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Hi, sorry for the late reply, I've been inundated with work and have only been getting emails for private messages.

I'm not entirely sure my opinion here is relevant or necessary, but I'll share it so long as the replies are non-aggressive. I agree with the building of artificial nest boxes for BOP, namely the peregrine. There have been studies that show the success of peregrines in urban areas, where they actually do better (survive longer, produce more surviving young, etc.) than in natural areas (https://link.springer.com/article/10.1007/s11252-018-0799-x). The link is to a paper by a PHD student, now lecturer, at NTU. I've seen peregrines in natural areas more than I have in urban areas. And that's not to say I'm not looking in the urban areas (because I am). I have only seen evidence of peregrine feeding once in Nottingham. They're not feeding primarily on racing pigeons, they're feeding on urban and feral pigeons. I agree with the building of artificial nest boxes. Why don't you?

The answer to your question "Why don't you"

I do agree with nest boxes being erected for some BOP ie. Owls which there is now a distinct decline in thier population.I DO NOT agree with nesting sites for Peregrines and such like,they are not an endangered species and are adding to the demise of other wild birds.You say you've only seen peregrines at the NTU feeding once,so I'll be able to enlighten you a little,I watch them on a regular basis during breeding time and I can assure you they feed mainly on racing pigeons and don't let anyone advise you otherwise,ferral pigeons are what's known as street wise and very rarely hunt for food above house top level and do not exerciese like racing pigeons thus evading BOP.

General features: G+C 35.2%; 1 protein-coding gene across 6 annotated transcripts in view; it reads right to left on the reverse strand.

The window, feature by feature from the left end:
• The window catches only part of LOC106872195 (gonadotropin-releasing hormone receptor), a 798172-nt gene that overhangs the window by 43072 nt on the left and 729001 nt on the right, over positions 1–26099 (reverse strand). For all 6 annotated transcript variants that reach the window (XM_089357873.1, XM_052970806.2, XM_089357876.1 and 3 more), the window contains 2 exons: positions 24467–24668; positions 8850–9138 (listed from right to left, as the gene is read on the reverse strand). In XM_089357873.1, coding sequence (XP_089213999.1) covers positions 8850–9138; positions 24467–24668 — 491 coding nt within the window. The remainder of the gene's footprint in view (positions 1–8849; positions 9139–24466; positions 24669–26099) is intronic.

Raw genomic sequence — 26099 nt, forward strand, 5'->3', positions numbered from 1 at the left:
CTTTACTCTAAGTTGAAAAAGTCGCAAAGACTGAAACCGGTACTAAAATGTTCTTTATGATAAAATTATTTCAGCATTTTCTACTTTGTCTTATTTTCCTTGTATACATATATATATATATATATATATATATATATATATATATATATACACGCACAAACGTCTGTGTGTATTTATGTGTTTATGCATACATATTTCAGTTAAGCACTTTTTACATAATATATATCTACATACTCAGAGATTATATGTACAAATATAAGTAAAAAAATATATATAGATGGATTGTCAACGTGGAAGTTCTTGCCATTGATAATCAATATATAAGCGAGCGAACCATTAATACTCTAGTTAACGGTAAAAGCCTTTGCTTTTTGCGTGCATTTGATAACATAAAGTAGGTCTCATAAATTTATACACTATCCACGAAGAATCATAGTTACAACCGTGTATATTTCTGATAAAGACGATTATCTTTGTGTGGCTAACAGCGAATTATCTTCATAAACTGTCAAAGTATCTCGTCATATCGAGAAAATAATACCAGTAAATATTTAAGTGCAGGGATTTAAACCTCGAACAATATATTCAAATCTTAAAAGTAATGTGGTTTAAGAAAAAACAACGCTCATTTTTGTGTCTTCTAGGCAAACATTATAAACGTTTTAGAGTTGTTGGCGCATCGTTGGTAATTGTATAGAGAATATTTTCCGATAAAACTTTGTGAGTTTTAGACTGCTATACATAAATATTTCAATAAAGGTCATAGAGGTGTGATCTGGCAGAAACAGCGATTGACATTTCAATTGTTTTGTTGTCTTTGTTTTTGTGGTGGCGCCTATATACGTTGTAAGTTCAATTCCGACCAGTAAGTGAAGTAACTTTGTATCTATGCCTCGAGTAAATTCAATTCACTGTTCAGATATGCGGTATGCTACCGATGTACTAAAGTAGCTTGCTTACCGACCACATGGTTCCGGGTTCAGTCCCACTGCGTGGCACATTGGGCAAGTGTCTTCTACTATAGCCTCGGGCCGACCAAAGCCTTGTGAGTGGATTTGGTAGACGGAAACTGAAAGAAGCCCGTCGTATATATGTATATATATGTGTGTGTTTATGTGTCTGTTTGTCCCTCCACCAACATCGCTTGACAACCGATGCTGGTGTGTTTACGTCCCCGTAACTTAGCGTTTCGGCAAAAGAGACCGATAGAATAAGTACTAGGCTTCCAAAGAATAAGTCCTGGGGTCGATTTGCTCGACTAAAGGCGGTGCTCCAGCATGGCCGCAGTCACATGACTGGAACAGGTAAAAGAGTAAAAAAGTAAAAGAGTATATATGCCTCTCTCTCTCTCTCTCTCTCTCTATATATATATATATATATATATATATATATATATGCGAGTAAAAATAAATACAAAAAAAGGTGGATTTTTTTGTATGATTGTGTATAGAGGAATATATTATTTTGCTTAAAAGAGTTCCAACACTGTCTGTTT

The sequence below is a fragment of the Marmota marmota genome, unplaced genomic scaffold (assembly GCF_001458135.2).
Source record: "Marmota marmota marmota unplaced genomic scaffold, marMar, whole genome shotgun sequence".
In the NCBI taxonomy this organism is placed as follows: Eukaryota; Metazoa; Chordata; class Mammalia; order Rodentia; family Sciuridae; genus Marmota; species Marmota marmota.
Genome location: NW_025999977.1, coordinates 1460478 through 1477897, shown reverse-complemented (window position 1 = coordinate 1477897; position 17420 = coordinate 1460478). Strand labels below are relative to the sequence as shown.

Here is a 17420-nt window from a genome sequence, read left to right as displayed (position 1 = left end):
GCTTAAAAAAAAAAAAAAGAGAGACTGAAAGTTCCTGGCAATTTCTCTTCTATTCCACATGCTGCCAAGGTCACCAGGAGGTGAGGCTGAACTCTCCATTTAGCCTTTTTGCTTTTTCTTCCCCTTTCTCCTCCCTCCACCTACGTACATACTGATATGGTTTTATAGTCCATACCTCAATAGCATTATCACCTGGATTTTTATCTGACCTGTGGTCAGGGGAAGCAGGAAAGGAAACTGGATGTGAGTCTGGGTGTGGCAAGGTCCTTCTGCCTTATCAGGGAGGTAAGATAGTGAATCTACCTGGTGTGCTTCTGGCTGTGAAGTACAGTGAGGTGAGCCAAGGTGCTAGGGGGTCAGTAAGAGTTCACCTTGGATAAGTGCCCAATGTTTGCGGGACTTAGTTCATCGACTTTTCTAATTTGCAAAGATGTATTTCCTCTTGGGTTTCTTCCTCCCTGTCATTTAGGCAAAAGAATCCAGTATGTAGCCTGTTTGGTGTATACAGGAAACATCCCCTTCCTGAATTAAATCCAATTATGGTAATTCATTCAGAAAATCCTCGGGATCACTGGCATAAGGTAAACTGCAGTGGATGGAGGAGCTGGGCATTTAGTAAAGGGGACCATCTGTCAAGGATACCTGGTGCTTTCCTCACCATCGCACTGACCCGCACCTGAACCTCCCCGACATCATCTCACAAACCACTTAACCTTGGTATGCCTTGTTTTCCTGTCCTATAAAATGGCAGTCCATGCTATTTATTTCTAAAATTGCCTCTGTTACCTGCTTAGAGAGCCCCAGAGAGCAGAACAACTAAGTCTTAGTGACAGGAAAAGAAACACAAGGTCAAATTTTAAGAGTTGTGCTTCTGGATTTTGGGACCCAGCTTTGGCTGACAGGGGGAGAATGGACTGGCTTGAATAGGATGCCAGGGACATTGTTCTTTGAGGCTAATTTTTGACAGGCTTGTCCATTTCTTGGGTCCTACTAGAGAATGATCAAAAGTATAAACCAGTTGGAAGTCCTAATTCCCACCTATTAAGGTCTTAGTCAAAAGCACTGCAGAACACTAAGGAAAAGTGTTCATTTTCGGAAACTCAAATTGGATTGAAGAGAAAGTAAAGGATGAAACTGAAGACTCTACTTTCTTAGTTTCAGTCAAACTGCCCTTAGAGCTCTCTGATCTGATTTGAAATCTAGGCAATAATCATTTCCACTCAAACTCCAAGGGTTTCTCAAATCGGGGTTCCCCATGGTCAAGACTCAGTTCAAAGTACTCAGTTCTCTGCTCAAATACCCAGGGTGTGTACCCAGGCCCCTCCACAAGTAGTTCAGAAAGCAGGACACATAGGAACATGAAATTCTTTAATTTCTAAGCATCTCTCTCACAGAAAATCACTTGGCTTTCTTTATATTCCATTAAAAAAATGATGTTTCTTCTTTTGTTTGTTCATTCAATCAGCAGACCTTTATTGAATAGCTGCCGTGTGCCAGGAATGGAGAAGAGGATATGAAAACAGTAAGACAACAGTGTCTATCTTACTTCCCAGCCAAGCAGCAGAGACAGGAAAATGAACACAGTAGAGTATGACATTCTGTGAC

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Amy if you watch the cams at these nests you will see racing pigeon rings amongst the debris, these seem to be removed regularly. I have asked what happens to the rings and was told they are returned to the relevent union but I don't know of anyone that has received a ring back from a union.

 

It must be that they never catch any Scottish pigeons because the SHU never receive any rings from any of these nest sites. :)

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Amy if you watch the cams at these nests you will see racing pigeon rings amongst the debris, these seem to be removed regularly. I have asked what happens to the rings and was told they are returned to the relevent union but I don't know of anyone that has received a ring back from a union.

 

I'm sorry that I can't offer any more insight into this. As I said, I'm in my third year of my BSc and my dissertation topic is on public perceptions of birds of prey and nothing more.

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I'm sorry that I can't offer any more insight into this. As I said, I'm in my third year of my BSc and my dissertation topic is on public perceptions of birds of prey and nothing more.

 

Why not try the RSPB and see what input they have for you.

 

To come onto an open forum and ask questions about this in my eyes isn't the correct place, especially when the Peregrine is destroying the sport, JMO.